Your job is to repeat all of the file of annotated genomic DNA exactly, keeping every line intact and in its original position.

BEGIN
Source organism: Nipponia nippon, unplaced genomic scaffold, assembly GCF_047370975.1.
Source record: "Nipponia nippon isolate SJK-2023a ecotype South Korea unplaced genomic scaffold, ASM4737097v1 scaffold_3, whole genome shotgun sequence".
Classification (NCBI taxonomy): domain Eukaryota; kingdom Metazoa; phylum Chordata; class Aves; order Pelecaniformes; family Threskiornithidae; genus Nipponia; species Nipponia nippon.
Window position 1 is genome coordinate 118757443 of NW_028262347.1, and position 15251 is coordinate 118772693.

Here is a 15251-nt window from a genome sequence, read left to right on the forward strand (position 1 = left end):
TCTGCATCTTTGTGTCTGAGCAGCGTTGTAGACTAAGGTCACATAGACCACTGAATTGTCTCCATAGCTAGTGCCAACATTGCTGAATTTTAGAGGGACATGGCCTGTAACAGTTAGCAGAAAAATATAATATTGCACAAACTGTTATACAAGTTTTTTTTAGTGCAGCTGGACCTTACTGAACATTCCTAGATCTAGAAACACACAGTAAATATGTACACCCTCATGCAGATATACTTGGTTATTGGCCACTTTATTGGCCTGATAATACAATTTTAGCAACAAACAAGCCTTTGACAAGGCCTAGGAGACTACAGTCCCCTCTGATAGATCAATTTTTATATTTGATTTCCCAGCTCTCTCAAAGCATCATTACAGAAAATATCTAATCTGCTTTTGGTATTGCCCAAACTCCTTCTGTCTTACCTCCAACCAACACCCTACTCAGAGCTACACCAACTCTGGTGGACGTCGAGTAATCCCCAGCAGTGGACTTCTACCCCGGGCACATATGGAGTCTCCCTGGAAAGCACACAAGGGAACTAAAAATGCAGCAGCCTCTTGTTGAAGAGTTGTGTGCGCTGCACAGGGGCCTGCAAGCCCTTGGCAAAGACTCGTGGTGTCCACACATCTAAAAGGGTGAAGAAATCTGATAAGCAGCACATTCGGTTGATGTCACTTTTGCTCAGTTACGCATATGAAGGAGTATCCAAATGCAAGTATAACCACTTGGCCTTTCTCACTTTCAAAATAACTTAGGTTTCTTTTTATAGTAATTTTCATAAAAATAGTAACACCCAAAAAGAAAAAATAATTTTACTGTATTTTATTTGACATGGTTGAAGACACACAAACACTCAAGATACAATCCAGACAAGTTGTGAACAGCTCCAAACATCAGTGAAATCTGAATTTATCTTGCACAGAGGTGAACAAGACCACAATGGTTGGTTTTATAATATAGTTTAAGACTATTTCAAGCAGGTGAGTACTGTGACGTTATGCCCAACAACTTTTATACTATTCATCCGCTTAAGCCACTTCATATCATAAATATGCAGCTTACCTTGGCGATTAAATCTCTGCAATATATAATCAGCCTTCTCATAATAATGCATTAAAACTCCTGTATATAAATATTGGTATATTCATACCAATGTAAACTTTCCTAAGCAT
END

Source organism: Nipponia nippon, unplaced genomic scaffold, assembly GCF_047370975.1.
Source record: "Nipponia nippon isolate SJK-2023a ecotype South Korea unplaced genomic scaffold, ASM4737097v1 scaffold_3, whole genome shotgun sequence".
Classification (NCBI taxonomy): domain Eukaryota; kingdom Metazoa; phylum Chordata; class Aves; order Pelecaniformes; family Threskiornithidae; genus Nipponia; species Nipponia nippon.
Window position 1 is genome coordinate 118757443 of NW_028262347.1, and position 15251 is coordinate 118772693.

Here is a 15251-nt window from a genome sequence, read left to right on the forward strand (position 1 = left end):
TCTGCATCTTTGTGTCTGAGCAGCGTTGTAGACTAAGGTCACATAGACCACTGAATTGTCTCCATAGCTAGTGCCAACATTGCTGAATTTTAGAGGGACATGGCCTGTAACAGTTAGCAGAAAAATATAATATTGCACAAACTGTTATACAAGTTTTTTTTAGTGCAGCTGGACCTTACTGAACATTCCTAGATCTAGAAACACACAGTAAATATGTACACCCTCATGCAGATATACTTGGTTATTGGCCACTTTATTGGCCTGATAATACAATTTTAGCAACAAACAAGCCTTTGACAAGGCCTAGGAGACTACAGTCCCCTCTGATAGATCAATTTTTATATTTGATTTCCCAGCTCTCTCAAAGCATCATTACAGAAAATATCTAATCTGCTTTTGGTATTGCCCAAACTCCTTCTGTCTTACCTCCAACCAACACCCTACTCAGAGCTACACCAACTCTGGTGGACGTCGAGTAATCCCCAGCAGTGGACTTCTACCCCGGGCACATATGGAGTCTCCCTGGAAAGCACACAAGGGAACTAAAAATGCAGCAGCCTCTTGTTGAAGAGTTGTGTGCGCTGCACAGGGGCCTGCAAGCCCTTGGCAAAGACTCGTGGTGTCCACACATCTAAAAGGGTGAAGAAATCTGATAAGCAGCACATTCGGTTGATGTCACTTTTGCTCAGTTACGCATATGAAGGAGTATCCAAATGCAAGTATAACCACTTGGCCTTTCTCACTTTCAAAATAACTTAGGTTTCTTTTTATAGTAATTTTCATAAAAATAGTAACACCCAAAAAGAAAAAATAATTTTACTGTATTTTATTTGACATGGTTGAAGACACACAAACACTCAAGATACAATCCAGACAAGTTGTGAACAGCTCCAAACATCAGTGAAATCTGAATTTATCTTGCACAGAGGTGAACAAGACCACAATGGTTGGTTTTATAATATAGTTTAAGACTATTTCAAGCAGGTGAGTACTGTGACGTTATGCCCAACAACTTTTATACTATTCATCCGCTTAAGCCACTTCATATCATAAATATGCAGCTTACCTTGGCGATTAAATCTCTGCAATATATAATCAGCCTTCTCATAATAATGCATTAAAACTCCTGTATATAAATATTGGTATATTCATACCAATGTAAACTTTCCTAAGCAT